Next is continuing our "Confessions of a Parent" series, in which we bust through the myth of picture-perfect parenting we see on social media.
Ashleigh wrote in and one sentence particularly grabbed our attention: "Every day I am reminded that my body failed my child."
Ashleigh is mom to a 6-month old baby girl, who was born premature.
And this is Ashleigh's confession:
For those who don't understand:
I get it.
Being the parent of a premature child is an invitation into an exclusive club you never asked to be part of.
I try to be understanding to you. I really am doing my best. Please don't get offended when I, the mother of a premature baby, want to cry every time you tell me "Oh, she's so small."
I know she's small. It's my body that failed her. Every day I am reminded that my body failed my child. I know you don't mean any harm by your words, but they cut like a knife in an already open wound.
There is advice all over the place for the parents of premature babies. What I often can't find, is advice about what to say to the parent of a preemie. So, these are my words to you - the people who haven't ever experienced the pain, the joy, the fear, the amazement, or anything else it means to be the parent of a preemie.
When I take my child in for her well-visits with the pediatrician, I am told how small my child is. When I go to the grocery store to buy a gallon of milk, I am told how small my child is. Please, stop commenting on how small my baby is. Please stop asking how long she's sleeping. Please stop asking if she's grabbing things yet. Please stop comparing her to your full term grandchild who enjoys toys.
I had to call a developmental therapy specialist today. I had to admit, to the state, that I don't know how to help my child anymore. My child is delayed. My child is delayed because I failed her - because my body failed her. I don't need people to constantly remind me how different she is.
My child is beautiful. My child is strong. My child is a warrior. My child is her own person. My child is an individual. Tell me those things. She will grow and develop in her own time.
Please stop passing judgment when I don't want to bring her to large gatherings of people. Yes, I take my child to the grocery store, where nobody will bother asking if they can touch her. Yes, I take my child out to restaurants, where she sits safely in my lap, unable to touch anything on the table that may make her sick. No, I don't and won't take her to a birthday party or a large family gathering where there are children who want to touch and large numbers of family members who will want to touch, coo, and hold. My child is fragile. What is a cold for you or your child could mean hospitalization for mine. What was just a stomach bug for you could lead to surgery for the child I already fought like Hell to keep here. When you have to wash your hands every time you leave the room and enter again, when you aren't allowed to eat near your child for the first weeks or months of their life due to threat of contamination, when you have to look at signs constantly reminding you of how medically fragile your child is, maybe then, we can talk about going places.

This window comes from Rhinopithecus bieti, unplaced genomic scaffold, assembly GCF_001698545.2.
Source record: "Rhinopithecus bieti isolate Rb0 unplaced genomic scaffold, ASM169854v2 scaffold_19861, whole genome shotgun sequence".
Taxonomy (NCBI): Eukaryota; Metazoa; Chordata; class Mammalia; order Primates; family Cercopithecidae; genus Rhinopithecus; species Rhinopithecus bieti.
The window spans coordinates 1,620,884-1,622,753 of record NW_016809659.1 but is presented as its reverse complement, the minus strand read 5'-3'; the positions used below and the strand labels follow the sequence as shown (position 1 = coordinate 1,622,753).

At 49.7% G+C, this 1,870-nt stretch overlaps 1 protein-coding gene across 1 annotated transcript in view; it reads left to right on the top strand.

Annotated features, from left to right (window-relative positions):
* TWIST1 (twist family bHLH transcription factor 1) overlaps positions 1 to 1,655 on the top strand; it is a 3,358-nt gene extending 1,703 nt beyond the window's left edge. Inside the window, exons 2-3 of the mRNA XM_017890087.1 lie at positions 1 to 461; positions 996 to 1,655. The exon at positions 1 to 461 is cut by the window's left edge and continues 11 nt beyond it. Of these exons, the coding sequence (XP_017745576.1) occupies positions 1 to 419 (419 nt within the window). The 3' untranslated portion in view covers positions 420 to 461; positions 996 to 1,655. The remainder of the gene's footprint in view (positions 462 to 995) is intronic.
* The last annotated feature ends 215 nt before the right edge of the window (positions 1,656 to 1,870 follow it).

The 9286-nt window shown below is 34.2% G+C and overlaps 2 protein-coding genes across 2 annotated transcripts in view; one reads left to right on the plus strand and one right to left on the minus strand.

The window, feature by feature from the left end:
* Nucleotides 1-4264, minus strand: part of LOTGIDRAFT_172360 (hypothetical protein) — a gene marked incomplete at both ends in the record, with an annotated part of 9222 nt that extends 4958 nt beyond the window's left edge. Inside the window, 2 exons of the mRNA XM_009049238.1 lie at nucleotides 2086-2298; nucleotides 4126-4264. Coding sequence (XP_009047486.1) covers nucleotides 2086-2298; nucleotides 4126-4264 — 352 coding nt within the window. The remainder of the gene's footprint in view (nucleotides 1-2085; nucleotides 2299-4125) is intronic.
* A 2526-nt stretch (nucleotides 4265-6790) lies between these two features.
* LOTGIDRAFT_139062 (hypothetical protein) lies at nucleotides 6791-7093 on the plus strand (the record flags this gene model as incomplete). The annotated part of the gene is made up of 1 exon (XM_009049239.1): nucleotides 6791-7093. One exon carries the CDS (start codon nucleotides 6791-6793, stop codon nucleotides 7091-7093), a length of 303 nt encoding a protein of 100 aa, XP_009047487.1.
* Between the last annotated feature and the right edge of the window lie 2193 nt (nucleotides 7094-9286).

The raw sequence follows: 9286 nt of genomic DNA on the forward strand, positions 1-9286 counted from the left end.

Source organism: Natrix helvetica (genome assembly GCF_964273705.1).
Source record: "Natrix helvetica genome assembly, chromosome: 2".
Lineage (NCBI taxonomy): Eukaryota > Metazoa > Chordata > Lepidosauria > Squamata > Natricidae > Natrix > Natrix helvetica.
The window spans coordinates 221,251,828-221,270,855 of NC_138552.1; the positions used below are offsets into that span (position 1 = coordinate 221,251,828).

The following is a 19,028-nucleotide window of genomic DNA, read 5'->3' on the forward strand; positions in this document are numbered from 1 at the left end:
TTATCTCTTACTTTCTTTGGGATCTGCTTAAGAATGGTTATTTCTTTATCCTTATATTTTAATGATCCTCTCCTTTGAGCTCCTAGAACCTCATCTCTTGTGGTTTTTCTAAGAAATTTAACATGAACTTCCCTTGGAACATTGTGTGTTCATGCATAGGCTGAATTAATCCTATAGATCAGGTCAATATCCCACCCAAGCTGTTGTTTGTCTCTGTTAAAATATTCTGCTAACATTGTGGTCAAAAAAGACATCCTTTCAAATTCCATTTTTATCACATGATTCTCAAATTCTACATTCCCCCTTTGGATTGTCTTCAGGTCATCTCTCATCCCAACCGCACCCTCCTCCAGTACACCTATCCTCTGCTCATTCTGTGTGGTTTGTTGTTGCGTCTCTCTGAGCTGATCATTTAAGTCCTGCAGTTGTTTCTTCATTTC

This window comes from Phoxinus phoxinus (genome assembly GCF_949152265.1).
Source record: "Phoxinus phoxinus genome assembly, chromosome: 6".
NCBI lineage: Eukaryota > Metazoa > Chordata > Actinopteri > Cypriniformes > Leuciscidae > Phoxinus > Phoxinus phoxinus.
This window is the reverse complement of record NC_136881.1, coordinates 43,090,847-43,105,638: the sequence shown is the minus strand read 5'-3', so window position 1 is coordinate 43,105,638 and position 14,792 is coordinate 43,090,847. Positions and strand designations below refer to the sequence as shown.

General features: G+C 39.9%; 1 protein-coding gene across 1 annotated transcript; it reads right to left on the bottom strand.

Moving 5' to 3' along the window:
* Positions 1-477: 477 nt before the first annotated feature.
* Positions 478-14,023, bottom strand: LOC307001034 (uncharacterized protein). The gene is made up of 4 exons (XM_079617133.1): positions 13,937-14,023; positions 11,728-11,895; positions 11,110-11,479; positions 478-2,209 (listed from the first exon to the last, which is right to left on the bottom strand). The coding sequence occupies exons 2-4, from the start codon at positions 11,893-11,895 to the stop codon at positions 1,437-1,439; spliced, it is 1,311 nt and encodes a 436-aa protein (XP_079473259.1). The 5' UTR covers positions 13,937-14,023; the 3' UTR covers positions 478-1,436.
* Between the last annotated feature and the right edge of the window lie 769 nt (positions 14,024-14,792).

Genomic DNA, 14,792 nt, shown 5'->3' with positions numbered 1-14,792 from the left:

This is nothing I ever asked for. This is nothing I ever wanted. But it is my life. I have to embrace it, and I do. There is something beautiful about being the parent of a premature baby. I got to celebrate milestones that seem like mundane things to normal parents. I got to see what a baby looks like before they're big and strong. There is something wonderful and magical about it.
I don't want you to feel sorry for me or tell me you're sorry I have to go through this. There was a time I didn't think my child would survive, yes, but she is here. She is strong. She is willing. She is growing. She is changing. I love her in a way I never knew I could, just like you love your child. I will protect her with every ounce of my being.
This is my life. This is my child. Please don't make her feel different, but please understand that she IS different.
You can hear more from Ashley in the video above. If you're willing to sit down with us and share your story, email firstname.lastname@example.org.